By Angus Macdonell for REAP Business Association
The word ‘community’ brings to mind different images to different people. Whatever the images in your mind, a successful community is created when the people in it relate well to one another. And a transforming community is one that focuses on abundance and celebrates generosity.
In his book Community: The Structure of Belonging (2008 Berret-Koehler), Peter Block draws together a wealth of research that unanimously suggests that a new methodology is needed to change the way people come together to discuss the issues. Changing the nature of the conversation is the key to building a better community. The stuck or “retributive community”, as Block terms it, is characterized as “a set of problems to be solved. Those who can best articulate the problems and who can best articulate the solutions dominate the conversation.”
This does not lend itself to resolving issues rather it serves to promote the singular interests of the people pushing the agenda. As a result, “the community as a whole doesn’t change, especially for those on the margin. In an individualistic culture, the social capital, the fabric of community, does not get built.”
Block offers by way of contrast the “restorative community,” one where a choice is made to “value possibility and relatedness” instead of problems and self interest. It promotes people’s willingness to connect meaningfully, and to be accountable with the promises they make to one another. The conversation changes from “How can we fix this problem?” to “What can we create together?”, which focuses on citizen’s strengths. It empowers residents to bring forth their best efforts toward creating change, and to envision community as a set of possible futures, rather than just a series of old problems.
Taking the concept a step further, Block outlines the “transforming community” that shifts the context of conversations about community building from “a place of fear and fault, law and oversight” to one of “gifts, generosity, and abundance” that encourages the development of social fabric and mutual accountability. This is the cornerstone of manifesting an associational life together, rather than the insular one many people experience in urban communities now.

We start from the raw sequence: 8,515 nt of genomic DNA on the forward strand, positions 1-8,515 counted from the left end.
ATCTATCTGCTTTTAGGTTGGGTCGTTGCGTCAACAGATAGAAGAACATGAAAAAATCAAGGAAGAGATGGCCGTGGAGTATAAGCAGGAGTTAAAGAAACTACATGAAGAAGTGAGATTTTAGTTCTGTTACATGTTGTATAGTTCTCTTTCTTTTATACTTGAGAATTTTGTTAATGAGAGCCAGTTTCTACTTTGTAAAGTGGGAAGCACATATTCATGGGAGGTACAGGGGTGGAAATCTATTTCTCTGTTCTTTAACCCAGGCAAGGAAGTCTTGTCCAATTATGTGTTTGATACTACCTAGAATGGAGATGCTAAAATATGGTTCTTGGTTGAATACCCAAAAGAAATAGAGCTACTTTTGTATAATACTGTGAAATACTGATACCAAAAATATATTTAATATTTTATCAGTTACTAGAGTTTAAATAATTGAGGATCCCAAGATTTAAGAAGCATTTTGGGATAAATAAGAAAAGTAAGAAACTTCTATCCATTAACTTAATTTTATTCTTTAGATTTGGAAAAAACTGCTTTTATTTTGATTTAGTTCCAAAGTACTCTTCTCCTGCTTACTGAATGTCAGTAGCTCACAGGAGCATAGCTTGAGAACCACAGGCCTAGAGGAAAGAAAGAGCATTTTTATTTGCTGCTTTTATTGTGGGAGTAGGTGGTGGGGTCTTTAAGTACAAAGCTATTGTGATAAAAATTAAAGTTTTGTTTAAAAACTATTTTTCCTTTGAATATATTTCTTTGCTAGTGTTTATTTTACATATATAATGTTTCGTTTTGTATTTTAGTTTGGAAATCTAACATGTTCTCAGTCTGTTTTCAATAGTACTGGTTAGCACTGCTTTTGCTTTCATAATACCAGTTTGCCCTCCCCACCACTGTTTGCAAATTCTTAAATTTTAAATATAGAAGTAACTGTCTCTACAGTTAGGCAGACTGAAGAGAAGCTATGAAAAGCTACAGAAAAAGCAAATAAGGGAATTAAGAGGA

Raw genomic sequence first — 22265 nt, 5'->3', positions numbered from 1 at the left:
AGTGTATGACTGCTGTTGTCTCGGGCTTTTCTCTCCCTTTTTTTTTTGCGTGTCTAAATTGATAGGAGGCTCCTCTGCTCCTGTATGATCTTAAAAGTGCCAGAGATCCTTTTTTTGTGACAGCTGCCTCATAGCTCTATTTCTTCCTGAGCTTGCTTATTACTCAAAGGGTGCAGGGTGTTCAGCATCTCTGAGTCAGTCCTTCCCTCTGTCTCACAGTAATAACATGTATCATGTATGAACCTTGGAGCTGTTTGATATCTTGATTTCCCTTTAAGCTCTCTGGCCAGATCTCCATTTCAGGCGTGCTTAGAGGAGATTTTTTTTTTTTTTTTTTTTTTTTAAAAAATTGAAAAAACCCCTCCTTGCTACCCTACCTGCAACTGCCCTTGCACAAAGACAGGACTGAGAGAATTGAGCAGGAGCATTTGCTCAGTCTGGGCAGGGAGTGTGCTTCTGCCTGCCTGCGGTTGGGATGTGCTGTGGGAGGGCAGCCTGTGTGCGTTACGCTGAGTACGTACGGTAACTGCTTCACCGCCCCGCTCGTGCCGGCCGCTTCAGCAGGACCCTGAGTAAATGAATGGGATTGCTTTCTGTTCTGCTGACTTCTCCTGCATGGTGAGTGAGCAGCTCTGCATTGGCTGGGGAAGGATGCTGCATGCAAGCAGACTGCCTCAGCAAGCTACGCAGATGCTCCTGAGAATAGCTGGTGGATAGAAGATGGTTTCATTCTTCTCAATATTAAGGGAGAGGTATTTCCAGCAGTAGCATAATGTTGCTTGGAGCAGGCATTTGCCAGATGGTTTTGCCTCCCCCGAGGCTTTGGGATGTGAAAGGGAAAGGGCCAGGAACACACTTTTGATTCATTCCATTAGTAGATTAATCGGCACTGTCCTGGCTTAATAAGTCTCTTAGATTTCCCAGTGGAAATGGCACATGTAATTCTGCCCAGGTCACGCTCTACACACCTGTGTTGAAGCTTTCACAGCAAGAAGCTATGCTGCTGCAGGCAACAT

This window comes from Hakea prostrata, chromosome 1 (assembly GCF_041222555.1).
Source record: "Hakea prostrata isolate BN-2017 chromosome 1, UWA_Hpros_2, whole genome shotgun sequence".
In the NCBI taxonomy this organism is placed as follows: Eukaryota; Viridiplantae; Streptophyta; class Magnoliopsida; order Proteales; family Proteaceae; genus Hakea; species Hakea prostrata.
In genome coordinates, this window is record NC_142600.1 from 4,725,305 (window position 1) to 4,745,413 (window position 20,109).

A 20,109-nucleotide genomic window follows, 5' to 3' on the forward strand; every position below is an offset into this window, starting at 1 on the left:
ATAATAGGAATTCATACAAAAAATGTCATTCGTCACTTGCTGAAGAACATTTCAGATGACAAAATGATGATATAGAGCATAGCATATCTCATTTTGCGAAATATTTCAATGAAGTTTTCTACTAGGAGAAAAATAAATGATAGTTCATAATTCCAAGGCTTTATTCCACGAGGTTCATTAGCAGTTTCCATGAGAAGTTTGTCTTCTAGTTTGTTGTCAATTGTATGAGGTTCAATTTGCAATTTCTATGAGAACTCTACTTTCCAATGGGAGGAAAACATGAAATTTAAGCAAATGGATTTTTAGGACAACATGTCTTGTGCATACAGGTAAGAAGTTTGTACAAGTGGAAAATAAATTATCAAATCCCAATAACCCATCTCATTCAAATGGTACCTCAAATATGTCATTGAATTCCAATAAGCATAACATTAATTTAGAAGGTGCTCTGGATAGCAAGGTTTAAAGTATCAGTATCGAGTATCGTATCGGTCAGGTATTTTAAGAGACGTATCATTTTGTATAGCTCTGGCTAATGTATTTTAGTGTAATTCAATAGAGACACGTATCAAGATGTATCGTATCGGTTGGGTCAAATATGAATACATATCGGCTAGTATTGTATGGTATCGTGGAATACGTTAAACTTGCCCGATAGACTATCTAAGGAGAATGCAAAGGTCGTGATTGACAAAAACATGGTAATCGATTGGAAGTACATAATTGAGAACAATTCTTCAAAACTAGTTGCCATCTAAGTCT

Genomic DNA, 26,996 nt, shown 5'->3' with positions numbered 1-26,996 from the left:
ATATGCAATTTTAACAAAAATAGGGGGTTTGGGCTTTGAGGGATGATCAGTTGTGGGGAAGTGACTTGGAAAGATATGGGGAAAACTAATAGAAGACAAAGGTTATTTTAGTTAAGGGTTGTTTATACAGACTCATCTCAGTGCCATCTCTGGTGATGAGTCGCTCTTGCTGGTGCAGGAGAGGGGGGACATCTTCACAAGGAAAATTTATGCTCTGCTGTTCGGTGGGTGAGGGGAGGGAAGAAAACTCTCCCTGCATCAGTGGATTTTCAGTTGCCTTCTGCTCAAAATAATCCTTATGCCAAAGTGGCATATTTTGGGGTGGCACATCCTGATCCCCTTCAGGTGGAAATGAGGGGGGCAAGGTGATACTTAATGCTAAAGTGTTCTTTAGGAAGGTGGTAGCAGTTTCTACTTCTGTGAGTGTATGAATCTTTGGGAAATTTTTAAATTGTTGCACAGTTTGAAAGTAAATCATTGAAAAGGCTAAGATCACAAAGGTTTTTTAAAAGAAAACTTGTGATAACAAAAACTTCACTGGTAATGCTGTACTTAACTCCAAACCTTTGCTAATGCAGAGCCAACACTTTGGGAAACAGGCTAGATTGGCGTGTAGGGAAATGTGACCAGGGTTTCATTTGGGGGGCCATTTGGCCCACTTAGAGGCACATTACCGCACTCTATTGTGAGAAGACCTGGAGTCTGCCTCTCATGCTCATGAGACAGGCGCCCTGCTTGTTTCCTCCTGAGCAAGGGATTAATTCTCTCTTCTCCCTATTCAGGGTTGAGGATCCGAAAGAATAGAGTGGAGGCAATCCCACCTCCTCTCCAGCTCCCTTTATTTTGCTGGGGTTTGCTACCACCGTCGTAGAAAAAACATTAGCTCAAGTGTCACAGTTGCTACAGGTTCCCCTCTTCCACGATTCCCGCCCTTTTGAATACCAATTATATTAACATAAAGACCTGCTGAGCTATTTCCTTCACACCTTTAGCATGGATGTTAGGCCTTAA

Block’s ultimate message is that to build better communities, people need to work together in smaller, more clearly focused groups, holding conversations that highlight opportunities to enhance the community as a whole, and not just individual self interests. His book teaches the reader how to ask the right questions, how to create a positive space for citizens to gather to discuss them, and what can be expected along that path.
As a former Community Association President, I see immense value in the concepts Block has collated. Building better communities is not about more controls, taller fences, or more effective leadership; it’s about residents willingness to change how and what they talk about, to instil accountability amongst themselves for what happens in their communities, and to work together in creating a vision of what community should look like.
- Contact your local Community Association to learn how they approach building community, and how you can help transform yours.
- Visit peterblock.com for more information.
- Change the conversations you have with your neighbours and create a vision of community together.